Alison Harcourt at APSA conference

Alison Harcourt is presenting at APSA on the panel 'Europe in a post-Brexit world' in San Francisco on 31 August 2017.

The paper is titled "The implications of Brexit on the UK: the case of the EU Digital Single Market" and was made possible  by an ESRC Senior Fellowship grant from the UK in a Changing Europe programme.

Abstract below:

The Digital Single Market (DSM) is the largest component of the Single Market programme. It is comprised of a considerable number of Directives, Regulations and other instruments aimed at facilitating cross border digital services. It enables services such as on-line banking, on-line shopping sites, on-line games and cross-border services such as satellite and online television channels, like the BBC and Sky, and movie providers, like Netflix, to operate across European borders without restrictions. The framework has also been active in breaking up monopolies in telecommunications and mobile phone provision. 

If the UK leaves the DSM under Brexit, British based companies would not be able to operate in Europe without re-locating their headquarters to an EU member state because the country of origin principle which is embedded into Directives such as E-Commerce, AVMSD and SatCab, and stipulates that businesses base their headquarters and the majority of staff be located in an EU Member State amongst other requirements. For example, without single market membership, UK operators could not participate the single market for broadcasting. If the UK were to join the DSM, these companies could still operate in Europe from the UK under an EEA or bilateral agreement. However, the UK would lose voting rights for DSM legislation within the Council of Ministers and the European Parliament. This could have consequences for the UK where it does not agree with EU Member States particularly given that there are currently 19 DSM legislation acts under review. 

The UK has acted entrepreneurially in pushing for a deregulatory framework by exploiting temporal events which determined the direction of EU policy formation. The paper will document the conditions under which the UK was able to press for a liberal agenda in the Digital Single Market. Historically, the communications sector began heavily as restricted but experienced substantial liberalisation over the last three decades as a result of EU legislation. Successive technological advance in digital markets led to multiple cross-border issues creating a situation of ambiguity within which many different policy proposals were suggested. The paper will apply the multiple streams (MS) approach (Kingdon, 1995, 2011; Zahariadis 2007; Ackrill, Kay and Zahariadis, 2013) to explain how a UK liberal agenda prevailed. Windows of opportunity were created by focussing events which enabled entrepreneurship by the UK.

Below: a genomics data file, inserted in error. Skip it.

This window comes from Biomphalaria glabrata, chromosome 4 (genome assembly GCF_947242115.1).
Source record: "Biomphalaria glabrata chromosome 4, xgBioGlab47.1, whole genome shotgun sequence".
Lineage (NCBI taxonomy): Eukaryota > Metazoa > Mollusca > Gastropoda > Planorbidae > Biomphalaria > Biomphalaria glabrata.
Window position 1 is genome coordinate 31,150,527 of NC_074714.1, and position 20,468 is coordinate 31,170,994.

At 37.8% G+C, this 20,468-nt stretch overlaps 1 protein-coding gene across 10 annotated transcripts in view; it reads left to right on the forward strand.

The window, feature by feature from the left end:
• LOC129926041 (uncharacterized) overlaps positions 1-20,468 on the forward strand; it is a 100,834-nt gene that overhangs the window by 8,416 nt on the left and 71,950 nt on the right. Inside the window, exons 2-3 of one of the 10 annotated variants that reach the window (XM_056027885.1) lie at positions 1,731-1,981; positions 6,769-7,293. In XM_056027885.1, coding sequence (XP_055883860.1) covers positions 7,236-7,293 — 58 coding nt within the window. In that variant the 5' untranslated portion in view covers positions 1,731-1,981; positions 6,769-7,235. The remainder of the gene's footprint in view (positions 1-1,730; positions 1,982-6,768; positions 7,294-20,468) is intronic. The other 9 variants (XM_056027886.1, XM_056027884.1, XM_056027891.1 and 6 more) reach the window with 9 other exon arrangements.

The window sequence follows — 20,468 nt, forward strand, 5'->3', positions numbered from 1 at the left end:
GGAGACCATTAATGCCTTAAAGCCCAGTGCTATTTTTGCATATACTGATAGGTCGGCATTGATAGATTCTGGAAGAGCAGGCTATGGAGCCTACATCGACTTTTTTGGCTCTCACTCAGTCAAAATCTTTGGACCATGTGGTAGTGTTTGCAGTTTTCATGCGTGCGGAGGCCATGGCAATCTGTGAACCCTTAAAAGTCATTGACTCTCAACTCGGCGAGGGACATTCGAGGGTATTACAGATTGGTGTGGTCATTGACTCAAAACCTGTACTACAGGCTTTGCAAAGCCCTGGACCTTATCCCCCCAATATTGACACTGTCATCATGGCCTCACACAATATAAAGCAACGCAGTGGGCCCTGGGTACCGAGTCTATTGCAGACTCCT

The paper sheds light into the role of institutions and importance of timing of decisions and entrepreneurship in opening policy windows. It also innovates by outlining the important role of the state. The UK, acting as a policy entrepreneur, was able to exploit these events and couple the policy and politics streams with the problems stream. Hence causal mechanisms were temporal against a background of the Single Market which provided the political opportunity structure for policy-making. The EU institutions, particularly the European Commission and Court of Justice, acted as a fixed external constraint on policy actors. The UK government was particularly proactive in its approach. The Digital Single Market has been selected as it demonstrates pronounced differences in opinion between UK stakeholders and those of other Member States. In many cases, the UK’s pro-market approach succeeded from an initial marginalised position countering more protectionist proposals from other key Member States. The effect of the UK leaving the EU and / or the DSM will be examined in the paper in respect of the effect on the trajectory of future EU policy and the effect on the UK’s market and national policy framework.

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